If You've Never Tried Figs, You Need to Make This Recipe

Scott Conant has turned me into a self-proclaimed "fig person."

March 03, 2020

Related To:

Get The All-New Food Network Kitchen App

Download Food Network Kitchen now to sign up and take advantage of the latest offer and get 40+ live classes a week, hundreds of on-demand cooking classes, in-app grocery ordering and so much more.

In this series, we're showing off some of the coolest recipes, tips and tricks we've learned from chefs in the all-new Food Network Kitchen app.

As a Croatian-American, my childhood was filled with a lot of unique and delicious foods. While other kids had their lunch boxes filled with bologna sandwiches and fruit roll-ups, mine was crammed with baggies full of čajni kolutići (tea rings), bananko (chocolate-covered bananas), kiki (fruit chews) and napolitanke (cream-filled wafer cookies.) And though I absolutely loved all of those, and still do, there were other Croatian staples — like punjene paprike (stuffed peppers), brudet (Fisherman’s stew) and bakalar (salted cod fish) — I just couldn’t get behind. This was never more evident than when I would go to Croatia every summer and someone would offer me a bowl of freshly picked smokve or, in English, figs.

My aversion to the syrupy fruit got so bad that it's now a running joke in my family that I’m “the worst Croatian ever.” And though my parents have tried to incorporate figs into everything from paninis to pizza, I just couldn’t bring myself to actually sit down and eat anything with figs in it.

So you could imagine everyone’s shock — and dare I say near elation — when I came home a few weeks ago and proclaimed that figs were my new favorite food. I don’t think I’ve ever seen my father so speechless. Seriously, it was as if I had come home and told him I just had won the lottery. My mother’s reaction was even more priceless. After sitting at the kitchen table in stunned silence for about five minutes she looked up at me in awe and asked, “How did this happen?” My two-word answer shocked her even more: “Scott Conant.”

I’ve been a super fan of Scott Conant since I first saw him as “the tough judge” on season one of Chopped. So you could only imagine how devastated I was when I found out that Scott had been filming live cooking classes in our test kitchen and I had missed the opportunity to see him. To say that I was pretty bummed out would be a total understatement; I was so sad I walked around our entire office, wallowing the whole time with a pout on my face. I was on my second lap around when a co-worker of mine stopped me and asked if I wanted to try a fig cake that had been baked the day before by none other than Scott Conant himself.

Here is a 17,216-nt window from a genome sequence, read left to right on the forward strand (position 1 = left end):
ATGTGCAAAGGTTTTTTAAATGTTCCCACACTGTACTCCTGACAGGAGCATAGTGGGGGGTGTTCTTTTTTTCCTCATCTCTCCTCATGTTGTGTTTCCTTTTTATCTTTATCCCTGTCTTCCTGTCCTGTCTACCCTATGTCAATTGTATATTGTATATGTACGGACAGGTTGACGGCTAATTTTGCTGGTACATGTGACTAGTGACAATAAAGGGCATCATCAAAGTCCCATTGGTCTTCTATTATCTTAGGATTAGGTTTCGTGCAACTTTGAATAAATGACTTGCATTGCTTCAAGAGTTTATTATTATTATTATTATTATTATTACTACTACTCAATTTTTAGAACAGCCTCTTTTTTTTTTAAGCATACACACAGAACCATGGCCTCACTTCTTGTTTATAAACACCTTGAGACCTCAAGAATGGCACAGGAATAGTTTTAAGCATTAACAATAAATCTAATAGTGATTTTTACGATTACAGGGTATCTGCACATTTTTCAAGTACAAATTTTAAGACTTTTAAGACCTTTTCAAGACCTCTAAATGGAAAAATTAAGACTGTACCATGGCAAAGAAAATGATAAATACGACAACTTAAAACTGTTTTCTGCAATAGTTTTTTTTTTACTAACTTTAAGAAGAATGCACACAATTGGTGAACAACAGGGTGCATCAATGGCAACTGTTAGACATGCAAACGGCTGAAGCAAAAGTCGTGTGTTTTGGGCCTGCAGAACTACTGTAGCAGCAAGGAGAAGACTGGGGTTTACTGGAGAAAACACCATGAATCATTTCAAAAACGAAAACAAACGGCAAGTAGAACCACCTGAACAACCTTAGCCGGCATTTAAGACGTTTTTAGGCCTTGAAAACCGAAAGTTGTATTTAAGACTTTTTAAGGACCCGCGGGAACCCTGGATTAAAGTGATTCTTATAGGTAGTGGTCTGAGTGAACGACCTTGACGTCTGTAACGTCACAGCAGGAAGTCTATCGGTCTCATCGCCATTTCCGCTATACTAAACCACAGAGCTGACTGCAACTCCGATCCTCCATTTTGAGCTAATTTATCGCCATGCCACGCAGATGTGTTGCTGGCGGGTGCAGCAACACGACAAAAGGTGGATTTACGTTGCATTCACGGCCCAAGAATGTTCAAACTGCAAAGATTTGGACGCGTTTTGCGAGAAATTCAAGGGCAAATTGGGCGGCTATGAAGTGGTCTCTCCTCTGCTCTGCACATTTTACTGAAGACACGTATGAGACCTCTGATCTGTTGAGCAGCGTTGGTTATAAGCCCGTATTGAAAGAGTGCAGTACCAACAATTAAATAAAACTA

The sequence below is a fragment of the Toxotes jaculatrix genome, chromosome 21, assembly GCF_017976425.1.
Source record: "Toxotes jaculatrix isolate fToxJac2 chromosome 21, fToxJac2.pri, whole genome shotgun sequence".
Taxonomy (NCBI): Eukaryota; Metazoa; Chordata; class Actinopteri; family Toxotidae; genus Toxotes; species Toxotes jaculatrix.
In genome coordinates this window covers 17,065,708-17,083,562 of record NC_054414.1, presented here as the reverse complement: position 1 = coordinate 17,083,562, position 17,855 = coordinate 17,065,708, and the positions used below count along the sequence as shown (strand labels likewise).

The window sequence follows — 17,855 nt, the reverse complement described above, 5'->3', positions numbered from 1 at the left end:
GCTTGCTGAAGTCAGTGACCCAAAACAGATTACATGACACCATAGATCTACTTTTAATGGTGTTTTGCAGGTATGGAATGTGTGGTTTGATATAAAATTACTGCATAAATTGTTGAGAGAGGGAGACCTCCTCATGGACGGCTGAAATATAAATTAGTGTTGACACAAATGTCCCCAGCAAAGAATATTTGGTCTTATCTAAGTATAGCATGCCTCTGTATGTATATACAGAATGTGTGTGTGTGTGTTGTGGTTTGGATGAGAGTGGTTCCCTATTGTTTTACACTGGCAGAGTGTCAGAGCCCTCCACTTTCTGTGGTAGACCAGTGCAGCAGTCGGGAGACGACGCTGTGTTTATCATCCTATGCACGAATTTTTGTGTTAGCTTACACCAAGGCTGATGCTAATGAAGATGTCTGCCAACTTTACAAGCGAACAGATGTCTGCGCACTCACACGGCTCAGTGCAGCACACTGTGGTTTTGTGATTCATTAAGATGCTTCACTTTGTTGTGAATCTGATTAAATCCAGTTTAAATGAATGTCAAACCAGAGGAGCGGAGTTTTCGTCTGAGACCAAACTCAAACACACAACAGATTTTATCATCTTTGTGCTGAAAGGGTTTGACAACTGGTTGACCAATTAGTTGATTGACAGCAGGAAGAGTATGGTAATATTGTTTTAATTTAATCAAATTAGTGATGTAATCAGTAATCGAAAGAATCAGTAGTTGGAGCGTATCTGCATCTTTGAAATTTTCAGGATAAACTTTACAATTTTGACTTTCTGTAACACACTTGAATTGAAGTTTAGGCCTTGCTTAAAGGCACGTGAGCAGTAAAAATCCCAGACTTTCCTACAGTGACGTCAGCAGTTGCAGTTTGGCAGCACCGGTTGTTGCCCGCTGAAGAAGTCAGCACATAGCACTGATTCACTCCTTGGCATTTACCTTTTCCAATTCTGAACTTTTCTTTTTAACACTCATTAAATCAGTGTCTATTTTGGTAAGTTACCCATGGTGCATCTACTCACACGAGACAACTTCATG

Figs or no figs, I wasn’t going to pass up the opportunity to eat something that had been made by one of my idols. Truth be told, I was fully prepared to take the petite cake back to my cubicle and pick the figs off before eating it. But there was something about the beautiful, near candy-like fig slices on top that had me second guessing what I had felt about figs my entire life.

Grabbing a fork, it was finally the moment of truth. With just one bite, my entire world turned upside down. I was so dumbfounded, I think I even squealed out loud. From the light sweetness of the batter to the fig topping’s crunchy texture, the cake was everything I wanted figs to taste like in the past but never got to experience. Gone was the overtly moist, drippy-texture I had come to loathe and it’s its place was a balanced blend of subtle sweetness and roasted berry flavor.

Naturally after my shock wore off, I had to see how this magical cake was created and tuned in to Scott’s Fig Cakes with Sweet Ricotta class on the Food Network Kitchen app. And what I found there had me loving the simple cake recipe even more. What I found so ingenious was that Scott places his fig slices at the bottom of his cupcake trays and coats them with two teaspoons of brown sugar before covering them with his batter mixture. This not only enhances the figs natural sweetness by helping with the caramelization process, it also makes inverting your cakes after baking them super easy. Literally all you have to do is flip over your pan!

Though fig season doesn’t officially start until May, I can’t wait to make these luscious cakes every weekend this spring. And though my parents are still skeptical about my new found love of figs — “We’ll see what happens this summer when you get to Croatia,” my dad keeps telling me — I’m really excited to now be an actual "fig person."

Related Links:

Next Up

What Is a Fig? And How Do You Cook with Figs?

A fig orchard owner is here to answer your questions.

This Is the Only 4th of July Dessert You Need

Three cheers for the red, white and blue cake.

These Are the Best Recipes to Make with Persimmons

Plus, everything you need to know about this delicious and versatile fruit.

7 Cakes You'll Love to Snack On

Because you don’t need a special occasion to eat cake.

This Shapeshifting Cake Batter Is the Ultimate Party Trick

With this genius base recipe, if you can make one cake flavor, you can make six — and just by adding, never subtracting or swapping.

This Is the Real Reason You Should Make Homemade Cranberry Sauce for Thanksgiving

Even if you’re having a small celebration, make a double batch!

The Right Way to Wash Your Fruit

Ever wondered about vinegar baths?

This Is the Best Fruit You Can Eat

Some are definitely better than others.